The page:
Bertrand ‘ElkY’ Grospellier: How I won the 2008 PokerStars Caribbean Adventure

ElkY’s amazing run of tournament success started at the 2008 PCA. The French phenom tells PokerPlayer how he broke through and his memories from the $2 million win…

He might now be one of poker’s biggest names, but at the start of 2008 Bertrand ‘ElkY’ Grospellier’s notoriety was still based on his roots as a StarCraft player, and the fact that he was able to turn his video gaming talent to online poker. ElkY demonstrated that he was able to put in an absurd amount of volume online by becoming the first player to reach ‘Supernova’ status on PokerStars but as a live player he was still playing catch-up. In 2007 he’d come achingly close to taking down an EPT in Copenhagen, but had fallen at the last hurdle to Sweden’s Magnus Petersson.
ElkY’s win at the PCA changed everything. The sheer scale and coverage of the tournament meant that global exposure was inevitable. Not only had he beaten a record 1,136-player field, containing the best players in the world, but he had also taken home the gloriously round (and large) sum of $2 million as first prize. Unsurprisingly, ElkY’s confidence in his game exploded over the following 12 months. In October he recorded another massive win – the $15k WPT Festa Al Lago for $1.4m – and at the 2009 PCA he took down the $24,500 High Roller event for $433k. ElkY readily admits that his poker career really took off after his 2008 PCA win – he tells us how he did it…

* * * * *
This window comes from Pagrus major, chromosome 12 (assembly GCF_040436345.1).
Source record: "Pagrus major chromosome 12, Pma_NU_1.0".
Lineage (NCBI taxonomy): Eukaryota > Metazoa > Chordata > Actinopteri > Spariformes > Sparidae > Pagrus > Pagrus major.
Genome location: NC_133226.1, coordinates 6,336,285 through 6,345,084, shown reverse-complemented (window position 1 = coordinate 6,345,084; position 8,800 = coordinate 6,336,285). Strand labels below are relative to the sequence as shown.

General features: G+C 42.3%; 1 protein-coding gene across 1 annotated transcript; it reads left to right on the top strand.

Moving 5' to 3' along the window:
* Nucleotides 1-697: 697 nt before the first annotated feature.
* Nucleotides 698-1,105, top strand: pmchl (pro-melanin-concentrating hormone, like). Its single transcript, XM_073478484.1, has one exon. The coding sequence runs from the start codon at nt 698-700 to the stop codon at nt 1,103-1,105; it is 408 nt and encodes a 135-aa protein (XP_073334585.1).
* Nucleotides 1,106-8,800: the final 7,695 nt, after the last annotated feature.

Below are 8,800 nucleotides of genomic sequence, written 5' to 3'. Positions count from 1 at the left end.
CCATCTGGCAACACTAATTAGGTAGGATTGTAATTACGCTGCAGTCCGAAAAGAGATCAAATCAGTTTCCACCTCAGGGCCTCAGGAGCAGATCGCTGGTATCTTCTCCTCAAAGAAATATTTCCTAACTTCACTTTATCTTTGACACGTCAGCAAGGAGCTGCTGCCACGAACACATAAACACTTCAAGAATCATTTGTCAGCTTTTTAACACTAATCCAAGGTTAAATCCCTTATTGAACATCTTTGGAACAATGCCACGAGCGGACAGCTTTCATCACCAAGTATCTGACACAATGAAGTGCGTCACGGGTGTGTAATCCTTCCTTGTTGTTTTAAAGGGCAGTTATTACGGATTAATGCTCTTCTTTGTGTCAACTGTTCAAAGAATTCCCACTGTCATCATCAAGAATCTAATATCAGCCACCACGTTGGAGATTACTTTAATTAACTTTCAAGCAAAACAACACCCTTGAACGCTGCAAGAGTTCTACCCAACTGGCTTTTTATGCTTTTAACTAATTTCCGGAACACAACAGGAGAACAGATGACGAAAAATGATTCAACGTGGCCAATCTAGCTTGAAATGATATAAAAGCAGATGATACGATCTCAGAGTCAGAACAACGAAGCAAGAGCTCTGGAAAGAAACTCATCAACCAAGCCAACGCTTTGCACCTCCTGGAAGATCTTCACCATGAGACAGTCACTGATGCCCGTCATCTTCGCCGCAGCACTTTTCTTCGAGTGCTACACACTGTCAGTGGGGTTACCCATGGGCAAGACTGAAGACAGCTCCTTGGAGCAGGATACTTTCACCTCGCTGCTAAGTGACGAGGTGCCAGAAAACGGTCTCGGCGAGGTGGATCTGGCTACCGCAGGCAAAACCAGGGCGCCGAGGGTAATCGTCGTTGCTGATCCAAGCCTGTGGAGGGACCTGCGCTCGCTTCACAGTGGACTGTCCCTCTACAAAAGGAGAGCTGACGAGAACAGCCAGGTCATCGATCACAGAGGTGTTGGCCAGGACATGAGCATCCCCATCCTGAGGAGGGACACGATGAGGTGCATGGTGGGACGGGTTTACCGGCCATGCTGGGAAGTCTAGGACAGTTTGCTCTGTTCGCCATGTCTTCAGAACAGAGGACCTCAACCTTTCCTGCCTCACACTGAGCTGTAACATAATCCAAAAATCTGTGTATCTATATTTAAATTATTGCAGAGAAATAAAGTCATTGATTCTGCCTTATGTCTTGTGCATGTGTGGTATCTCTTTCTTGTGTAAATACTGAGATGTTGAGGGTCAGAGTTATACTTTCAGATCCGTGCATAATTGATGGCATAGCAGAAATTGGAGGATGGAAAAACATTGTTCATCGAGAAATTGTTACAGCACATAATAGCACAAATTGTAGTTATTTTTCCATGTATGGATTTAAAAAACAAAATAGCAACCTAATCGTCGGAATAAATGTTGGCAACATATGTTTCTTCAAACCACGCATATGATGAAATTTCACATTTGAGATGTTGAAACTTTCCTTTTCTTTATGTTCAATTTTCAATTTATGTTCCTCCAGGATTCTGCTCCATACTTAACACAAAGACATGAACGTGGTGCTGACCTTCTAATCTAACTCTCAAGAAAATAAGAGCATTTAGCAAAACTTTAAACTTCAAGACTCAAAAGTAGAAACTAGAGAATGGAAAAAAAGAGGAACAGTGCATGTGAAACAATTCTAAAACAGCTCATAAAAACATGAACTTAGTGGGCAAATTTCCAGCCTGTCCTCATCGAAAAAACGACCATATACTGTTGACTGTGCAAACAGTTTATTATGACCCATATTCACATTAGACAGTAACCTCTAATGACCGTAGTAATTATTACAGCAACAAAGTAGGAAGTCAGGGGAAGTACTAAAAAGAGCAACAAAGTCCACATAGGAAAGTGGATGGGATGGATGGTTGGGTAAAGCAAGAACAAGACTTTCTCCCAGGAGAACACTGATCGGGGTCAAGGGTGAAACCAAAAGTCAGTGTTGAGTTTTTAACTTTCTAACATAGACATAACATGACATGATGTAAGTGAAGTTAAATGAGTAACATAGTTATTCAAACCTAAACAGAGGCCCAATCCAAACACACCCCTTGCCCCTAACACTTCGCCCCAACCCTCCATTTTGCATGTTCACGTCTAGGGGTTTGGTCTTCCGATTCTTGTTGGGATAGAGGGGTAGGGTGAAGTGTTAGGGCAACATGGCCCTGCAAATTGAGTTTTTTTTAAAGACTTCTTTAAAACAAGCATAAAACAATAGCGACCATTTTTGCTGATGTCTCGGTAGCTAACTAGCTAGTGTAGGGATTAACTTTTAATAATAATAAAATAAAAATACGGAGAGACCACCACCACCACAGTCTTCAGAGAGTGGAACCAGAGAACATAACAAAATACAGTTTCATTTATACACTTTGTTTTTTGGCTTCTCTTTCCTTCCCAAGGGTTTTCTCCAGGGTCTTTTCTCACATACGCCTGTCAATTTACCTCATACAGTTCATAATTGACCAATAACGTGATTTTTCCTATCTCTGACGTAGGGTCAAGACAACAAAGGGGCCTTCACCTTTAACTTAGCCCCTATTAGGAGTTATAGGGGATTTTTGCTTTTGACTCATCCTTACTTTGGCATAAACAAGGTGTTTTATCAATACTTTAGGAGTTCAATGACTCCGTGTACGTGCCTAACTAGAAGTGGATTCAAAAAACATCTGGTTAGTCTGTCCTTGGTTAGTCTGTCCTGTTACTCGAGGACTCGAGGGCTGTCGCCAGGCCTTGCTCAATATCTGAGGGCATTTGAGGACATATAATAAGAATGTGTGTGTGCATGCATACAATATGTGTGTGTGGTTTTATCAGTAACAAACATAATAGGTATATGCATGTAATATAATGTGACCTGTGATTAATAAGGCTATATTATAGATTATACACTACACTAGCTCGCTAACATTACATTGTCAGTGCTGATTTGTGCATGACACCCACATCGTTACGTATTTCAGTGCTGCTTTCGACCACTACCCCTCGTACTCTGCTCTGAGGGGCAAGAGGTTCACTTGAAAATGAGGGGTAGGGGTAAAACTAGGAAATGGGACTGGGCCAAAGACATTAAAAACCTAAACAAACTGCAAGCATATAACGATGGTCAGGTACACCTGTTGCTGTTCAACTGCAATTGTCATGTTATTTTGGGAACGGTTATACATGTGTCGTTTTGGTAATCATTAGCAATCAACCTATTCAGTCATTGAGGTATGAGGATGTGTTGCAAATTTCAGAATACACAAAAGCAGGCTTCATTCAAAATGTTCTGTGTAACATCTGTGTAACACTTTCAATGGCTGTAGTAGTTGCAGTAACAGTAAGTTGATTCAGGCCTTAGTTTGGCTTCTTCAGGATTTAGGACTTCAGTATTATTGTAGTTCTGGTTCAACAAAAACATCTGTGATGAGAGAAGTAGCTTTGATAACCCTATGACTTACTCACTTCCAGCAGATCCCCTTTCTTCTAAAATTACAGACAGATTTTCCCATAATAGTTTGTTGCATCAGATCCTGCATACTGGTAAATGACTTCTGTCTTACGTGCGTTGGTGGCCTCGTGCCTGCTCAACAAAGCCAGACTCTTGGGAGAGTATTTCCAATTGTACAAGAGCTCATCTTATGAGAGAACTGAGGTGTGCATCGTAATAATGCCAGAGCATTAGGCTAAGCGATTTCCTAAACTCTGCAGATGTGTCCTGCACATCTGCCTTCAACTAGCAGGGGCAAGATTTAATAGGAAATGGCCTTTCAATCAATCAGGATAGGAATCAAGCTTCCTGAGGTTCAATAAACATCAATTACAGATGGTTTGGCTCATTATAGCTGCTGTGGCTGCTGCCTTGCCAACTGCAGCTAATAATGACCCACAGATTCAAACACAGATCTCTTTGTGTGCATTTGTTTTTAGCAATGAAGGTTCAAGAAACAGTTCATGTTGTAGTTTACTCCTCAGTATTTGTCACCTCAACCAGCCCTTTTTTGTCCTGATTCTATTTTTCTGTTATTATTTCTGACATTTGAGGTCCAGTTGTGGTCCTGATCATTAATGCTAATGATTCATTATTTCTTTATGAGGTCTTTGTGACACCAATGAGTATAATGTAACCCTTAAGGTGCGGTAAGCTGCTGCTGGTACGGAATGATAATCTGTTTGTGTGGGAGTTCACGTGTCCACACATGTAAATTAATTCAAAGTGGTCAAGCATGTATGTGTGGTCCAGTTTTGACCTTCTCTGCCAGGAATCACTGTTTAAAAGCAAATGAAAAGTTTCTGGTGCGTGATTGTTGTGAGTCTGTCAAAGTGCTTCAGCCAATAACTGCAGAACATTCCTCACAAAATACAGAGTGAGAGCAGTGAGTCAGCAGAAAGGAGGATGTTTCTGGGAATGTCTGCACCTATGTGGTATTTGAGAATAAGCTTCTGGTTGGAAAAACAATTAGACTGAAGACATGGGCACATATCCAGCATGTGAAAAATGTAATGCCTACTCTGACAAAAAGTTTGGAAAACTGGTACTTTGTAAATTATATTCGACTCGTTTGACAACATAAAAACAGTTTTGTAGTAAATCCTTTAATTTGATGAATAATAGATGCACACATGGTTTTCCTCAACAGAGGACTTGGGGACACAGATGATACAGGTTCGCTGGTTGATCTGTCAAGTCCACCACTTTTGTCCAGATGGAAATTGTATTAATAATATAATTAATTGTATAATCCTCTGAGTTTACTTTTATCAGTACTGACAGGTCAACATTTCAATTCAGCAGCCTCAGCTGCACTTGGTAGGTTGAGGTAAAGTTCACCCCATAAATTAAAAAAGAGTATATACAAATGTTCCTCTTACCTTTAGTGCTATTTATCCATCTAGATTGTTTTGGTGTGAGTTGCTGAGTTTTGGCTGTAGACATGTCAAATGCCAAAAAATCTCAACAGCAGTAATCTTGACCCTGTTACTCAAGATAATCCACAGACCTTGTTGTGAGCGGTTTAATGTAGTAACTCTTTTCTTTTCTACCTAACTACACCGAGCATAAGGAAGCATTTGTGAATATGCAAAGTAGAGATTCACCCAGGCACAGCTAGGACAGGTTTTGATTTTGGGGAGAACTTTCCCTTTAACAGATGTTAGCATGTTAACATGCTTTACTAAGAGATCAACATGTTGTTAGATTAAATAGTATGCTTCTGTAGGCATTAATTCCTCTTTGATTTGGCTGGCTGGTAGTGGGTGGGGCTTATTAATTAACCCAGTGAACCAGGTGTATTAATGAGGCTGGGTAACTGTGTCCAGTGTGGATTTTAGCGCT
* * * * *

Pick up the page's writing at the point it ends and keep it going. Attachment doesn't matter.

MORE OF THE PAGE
Keep it real

ElkY: I still have a lot of vivid memories from the PCA. It felt like a huge tournament and outside of the World Series it was the biggest main event I’d played at the time. I started playing online at PokerStars so it meant a lot to me and the win gave me so much confidence for the rest of the year.